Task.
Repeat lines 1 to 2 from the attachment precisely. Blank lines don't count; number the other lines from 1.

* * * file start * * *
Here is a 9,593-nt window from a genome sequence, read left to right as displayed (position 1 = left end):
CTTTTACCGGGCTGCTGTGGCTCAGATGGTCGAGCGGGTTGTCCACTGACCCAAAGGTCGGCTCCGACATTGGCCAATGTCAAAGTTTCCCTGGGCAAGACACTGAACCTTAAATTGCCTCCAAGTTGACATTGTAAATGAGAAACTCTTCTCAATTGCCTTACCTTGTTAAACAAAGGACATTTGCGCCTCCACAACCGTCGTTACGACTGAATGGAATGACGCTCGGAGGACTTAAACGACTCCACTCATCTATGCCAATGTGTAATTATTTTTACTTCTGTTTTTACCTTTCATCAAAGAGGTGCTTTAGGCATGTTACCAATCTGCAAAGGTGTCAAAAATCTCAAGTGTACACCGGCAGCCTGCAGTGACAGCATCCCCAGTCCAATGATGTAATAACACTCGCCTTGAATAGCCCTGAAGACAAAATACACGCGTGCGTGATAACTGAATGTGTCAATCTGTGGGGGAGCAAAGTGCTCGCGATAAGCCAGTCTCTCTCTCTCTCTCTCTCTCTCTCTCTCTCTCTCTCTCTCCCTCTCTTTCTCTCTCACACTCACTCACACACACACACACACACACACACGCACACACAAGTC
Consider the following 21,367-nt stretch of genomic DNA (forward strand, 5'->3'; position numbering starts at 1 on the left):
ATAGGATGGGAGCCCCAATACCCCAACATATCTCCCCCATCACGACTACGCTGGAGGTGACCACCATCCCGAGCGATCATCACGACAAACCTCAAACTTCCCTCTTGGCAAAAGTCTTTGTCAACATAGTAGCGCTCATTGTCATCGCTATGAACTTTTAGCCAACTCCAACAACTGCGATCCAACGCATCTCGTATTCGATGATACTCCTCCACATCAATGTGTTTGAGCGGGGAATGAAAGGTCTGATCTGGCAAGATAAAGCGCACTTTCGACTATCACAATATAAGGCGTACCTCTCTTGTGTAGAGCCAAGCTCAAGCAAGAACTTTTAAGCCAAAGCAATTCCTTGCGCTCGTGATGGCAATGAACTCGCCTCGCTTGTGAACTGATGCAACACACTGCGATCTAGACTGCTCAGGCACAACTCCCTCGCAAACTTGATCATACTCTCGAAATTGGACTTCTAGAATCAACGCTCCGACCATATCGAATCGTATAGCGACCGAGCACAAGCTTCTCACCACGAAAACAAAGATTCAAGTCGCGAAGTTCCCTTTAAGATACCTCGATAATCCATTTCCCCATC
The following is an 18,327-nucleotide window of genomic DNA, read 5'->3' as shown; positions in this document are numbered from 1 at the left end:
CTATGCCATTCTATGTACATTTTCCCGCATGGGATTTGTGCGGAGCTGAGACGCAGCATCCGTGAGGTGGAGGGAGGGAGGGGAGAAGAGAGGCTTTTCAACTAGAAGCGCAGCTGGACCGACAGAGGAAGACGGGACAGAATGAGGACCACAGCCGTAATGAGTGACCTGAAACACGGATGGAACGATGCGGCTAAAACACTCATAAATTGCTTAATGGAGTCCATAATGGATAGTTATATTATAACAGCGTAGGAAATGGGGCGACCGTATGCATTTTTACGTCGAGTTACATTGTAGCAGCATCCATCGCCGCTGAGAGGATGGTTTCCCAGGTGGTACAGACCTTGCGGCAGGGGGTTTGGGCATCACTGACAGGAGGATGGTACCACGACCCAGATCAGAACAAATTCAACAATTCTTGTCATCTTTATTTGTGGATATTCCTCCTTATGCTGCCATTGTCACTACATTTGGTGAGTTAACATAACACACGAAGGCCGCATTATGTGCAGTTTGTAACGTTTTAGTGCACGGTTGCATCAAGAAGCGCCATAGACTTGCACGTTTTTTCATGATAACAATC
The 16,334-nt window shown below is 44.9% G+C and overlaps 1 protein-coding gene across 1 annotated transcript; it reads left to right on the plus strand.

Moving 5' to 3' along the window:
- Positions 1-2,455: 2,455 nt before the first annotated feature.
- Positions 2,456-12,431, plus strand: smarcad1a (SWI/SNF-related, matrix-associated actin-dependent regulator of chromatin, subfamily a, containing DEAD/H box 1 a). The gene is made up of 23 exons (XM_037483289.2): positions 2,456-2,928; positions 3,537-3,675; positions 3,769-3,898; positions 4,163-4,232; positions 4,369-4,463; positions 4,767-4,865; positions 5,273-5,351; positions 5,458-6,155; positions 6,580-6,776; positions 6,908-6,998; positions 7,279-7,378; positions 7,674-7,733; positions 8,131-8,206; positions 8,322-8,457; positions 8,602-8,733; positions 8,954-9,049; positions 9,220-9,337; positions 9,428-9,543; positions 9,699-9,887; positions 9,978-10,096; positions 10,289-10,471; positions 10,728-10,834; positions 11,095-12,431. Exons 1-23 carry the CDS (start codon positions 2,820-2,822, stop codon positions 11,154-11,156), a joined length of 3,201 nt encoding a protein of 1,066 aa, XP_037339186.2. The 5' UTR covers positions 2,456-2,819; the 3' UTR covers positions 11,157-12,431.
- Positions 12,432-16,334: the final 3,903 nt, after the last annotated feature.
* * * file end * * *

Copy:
Here is a 9,593-nt window from a genome sequence, read left to right as displayed (position 1 = left end):
CTTTTACCGGGCTGCTGTGGCTCAGATGGTCGAGCGGGTTGTCCACTGACCCAAAGGTCGGCTCCGACATTGGCCAATGTCAAAGTTTCCCTGGGCAAGACACTGAACCTTAAATTGCCTCCAAGTTGACATTGTAAATGAGAAACTCTTCTCAATTGCCTTACCTTGTTAAACAAAGGACATTTGCGCCTCCACAACCGTCGTTACGACTGAATGGAATGACGCTCGGAGGACTTAAACGACTCCACTCATCTATGCCAATGTGTAATTATTTTTACTTCTGTTTTTACCTTTCATCAAAGAGGTGCTTTAGGCATGTTACCAATCTGCAAAGGTGTCAAAAATCTCAAGTGTACACCGGCAGCCTGCAGTGACAGCATCCCCAGTCCAATGATGTAATAACACTCGCCTTGAATAGCCCTGAAGACAAAATACACGCGTGCGTGATAACTGAATGTGTCAATCTGTGGGGGAGCAAAGTGCTCGCGATAAGCCAGTCTCTCTCTCTCTCTCTCTCTCTCTCTCTCTCTCTCTCTCTCCCTCTCTTTCTCTCTCACACTCACTCACACACACACACACACACACACACGCACACACAAGTC